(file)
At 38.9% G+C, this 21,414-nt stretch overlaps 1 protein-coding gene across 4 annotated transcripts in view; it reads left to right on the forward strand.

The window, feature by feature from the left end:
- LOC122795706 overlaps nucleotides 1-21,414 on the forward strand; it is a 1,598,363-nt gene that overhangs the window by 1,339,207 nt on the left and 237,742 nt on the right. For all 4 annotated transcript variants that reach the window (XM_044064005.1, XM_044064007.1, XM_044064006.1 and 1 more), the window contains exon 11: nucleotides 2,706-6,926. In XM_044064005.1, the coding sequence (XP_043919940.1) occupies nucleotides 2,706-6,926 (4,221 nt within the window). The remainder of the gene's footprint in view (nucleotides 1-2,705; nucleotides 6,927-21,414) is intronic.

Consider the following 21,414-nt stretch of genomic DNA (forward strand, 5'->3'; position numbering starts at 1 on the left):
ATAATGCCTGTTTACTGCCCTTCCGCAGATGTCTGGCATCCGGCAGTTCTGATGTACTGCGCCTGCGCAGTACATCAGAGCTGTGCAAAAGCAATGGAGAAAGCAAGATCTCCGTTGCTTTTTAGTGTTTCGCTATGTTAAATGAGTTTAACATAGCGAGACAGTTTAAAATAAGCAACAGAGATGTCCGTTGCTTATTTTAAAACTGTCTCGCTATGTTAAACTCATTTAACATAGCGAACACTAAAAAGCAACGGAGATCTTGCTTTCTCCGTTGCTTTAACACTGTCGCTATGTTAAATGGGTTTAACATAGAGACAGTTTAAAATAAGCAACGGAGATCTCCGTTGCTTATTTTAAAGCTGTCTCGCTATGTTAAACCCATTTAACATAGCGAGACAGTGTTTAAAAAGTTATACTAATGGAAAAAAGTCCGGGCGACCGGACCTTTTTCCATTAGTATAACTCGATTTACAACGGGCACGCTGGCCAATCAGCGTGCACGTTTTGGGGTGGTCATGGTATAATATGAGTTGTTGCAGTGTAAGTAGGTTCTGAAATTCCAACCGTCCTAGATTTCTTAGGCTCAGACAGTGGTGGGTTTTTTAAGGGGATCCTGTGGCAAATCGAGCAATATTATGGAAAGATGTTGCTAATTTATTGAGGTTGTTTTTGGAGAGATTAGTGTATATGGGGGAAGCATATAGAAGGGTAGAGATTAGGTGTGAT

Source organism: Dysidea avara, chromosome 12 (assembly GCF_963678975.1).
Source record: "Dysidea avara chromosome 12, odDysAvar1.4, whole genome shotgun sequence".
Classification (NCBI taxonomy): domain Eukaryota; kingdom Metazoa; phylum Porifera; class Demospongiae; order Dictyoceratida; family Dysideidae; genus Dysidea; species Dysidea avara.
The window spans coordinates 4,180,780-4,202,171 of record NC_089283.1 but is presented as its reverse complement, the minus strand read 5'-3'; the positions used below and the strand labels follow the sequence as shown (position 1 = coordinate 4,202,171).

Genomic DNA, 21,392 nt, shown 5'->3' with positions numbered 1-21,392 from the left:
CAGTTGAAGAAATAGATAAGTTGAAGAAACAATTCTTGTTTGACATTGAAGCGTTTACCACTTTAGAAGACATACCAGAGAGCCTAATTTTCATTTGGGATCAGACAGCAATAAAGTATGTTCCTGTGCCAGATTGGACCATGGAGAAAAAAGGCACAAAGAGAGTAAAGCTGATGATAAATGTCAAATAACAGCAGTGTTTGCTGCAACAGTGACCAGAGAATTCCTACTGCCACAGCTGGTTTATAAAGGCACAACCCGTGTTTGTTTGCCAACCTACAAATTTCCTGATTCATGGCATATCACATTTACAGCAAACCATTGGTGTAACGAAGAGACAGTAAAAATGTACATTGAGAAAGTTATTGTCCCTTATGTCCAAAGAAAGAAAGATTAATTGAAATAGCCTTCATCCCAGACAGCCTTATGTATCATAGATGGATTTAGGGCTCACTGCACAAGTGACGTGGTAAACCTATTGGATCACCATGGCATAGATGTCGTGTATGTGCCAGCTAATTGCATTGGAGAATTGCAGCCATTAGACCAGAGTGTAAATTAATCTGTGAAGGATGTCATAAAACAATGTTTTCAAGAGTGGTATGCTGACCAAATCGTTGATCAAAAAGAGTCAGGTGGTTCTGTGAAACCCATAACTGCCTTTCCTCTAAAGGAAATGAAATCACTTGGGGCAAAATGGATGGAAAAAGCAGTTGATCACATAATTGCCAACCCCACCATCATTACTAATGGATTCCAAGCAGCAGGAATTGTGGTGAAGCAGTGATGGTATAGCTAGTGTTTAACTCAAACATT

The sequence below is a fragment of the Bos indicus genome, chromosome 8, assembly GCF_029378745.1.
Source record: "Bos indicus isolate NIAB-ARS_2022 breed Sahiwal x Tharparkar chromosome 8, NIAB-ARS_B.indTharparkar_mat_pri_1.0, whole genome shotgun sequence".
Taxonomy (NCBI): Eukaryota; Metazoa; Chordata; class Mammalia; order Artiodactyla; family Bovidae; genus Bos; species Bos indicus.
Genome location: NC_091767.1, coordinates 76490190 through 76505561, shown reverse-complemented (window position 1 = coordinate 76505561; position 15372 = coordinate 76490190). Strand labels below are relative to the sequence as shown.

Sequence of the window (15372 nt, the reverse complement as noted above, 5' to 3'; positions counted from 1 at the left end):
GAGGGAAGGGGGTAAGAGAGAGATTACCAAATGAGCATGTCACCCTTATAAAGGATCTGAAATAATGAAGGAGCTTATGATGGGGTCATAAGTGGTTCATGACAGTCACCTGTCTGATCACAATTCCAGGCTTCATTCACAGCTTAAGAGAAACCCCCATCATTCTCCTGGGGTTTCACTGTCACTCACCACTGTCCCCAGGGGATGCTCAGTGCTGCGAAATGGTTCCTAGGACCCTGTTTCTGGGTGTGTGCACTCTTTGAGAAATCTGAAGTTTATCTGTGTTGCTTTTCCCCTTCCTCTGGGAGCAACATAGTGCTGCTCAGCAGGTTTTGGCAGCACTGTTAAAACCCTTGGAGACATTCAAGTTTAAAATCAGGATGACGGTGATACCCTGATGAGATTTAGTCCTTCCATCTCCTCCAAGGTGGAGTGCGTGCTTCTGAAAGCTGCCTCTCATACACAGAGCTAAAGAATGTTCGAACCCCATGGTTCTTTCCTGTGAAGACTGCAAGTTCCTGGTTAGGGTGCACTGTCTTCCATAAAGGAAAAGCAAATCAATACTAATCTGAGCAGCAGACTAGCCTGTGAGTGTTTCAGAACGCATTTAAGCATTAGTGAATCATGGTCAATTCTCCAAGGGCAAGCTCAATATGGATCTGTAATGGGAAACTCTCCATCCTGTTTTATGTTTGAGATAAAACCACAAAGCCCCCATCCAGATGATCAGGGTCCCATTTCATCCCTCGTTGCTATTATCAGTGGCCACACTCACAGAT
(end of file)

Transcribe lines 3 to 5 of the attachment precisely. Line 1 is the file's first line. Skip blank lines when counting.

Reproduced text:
- LOC122795706 overlaps nucleotides 1-21,414 on the forward strand; it is a 1,598,363-nt gene that overhangs the window by 1,339,207 nt on the left and 237,742 nt on the right. For all 4 annotated transcript variants that reach the window (XM_044064005.1, XM_044064007.1, XM_044064006.1 and 1 more), the window contains exon 11: nucleotides 2,706-6,926. In XM_044064005.1, the coding sequence (XP_043919940.1) occupies nucleotides 2,706-6,926 (4,221 nt within the window). The remainder of the gene's footprint in view (nucleotides 1-2,705; nucleotides 6,927-21,414) is intronic.

Consider the following 21,414-nt stretch of genomic DNA (forward strand, 5'->3'; position numbering starts at 1 on the left):
ATAATGCCTGTTTACTGCCCTTCCGCAGATGTCTGGCATCCGGCAGTTCTGATGTACTGCGCCTGCGCAGTACATCAGAGCTGTGCAAAAGCAATGGAGAAAGCAAGATCTCCGTTGCTTTTTAGTGTTTCGCTATGTTAAATGAGTTTAACATAGCGAGACAGTTTAAAATAAGCAACAGAGATGTCCGTTGCTTATTTTAAAACTGTCTCGCTATGTTAAACTCATTTAACATAGCGAACACTAAAAAGCAACGGAGATCTTGCTTTCTCCGTTGCTTTAACACTGTCGCTATGTTAAATGGGTTTAACATAGAGACAGTTTAAAATAAGCAACGGAGATCTCCGTTGCTTATTTTAAAGCTGTCTCGCTATGTTAAACCCATTTAACATAGCGAGACAGTGTTTAAAAAGTTATACTAATGGAAAAAAGTCCGGGCGACCGGACCTTTTTCCATTAGTATAACTCGATTTACAACGGGCACGCTGGCCAATCAGCGTGCACGTTTTGGGGTGGTCATGGTATAATATGAGTTGTTGCAGTGTAAGTAGGTTCTGAAATTCCAACCGTCCTAGATTTCTTAGGCTCAGACAGTGGTGGGTTTTTTAAGGGGATCCTGTGGCAAATCGAGCAATATTATGGAAAGATGTTGCTAATTTATTGAGGTTGTTTTTGGAGAGATTAGTGTATATGGGGGAAGCATATAGAAGGGTAGAGATTAGGTGTGAT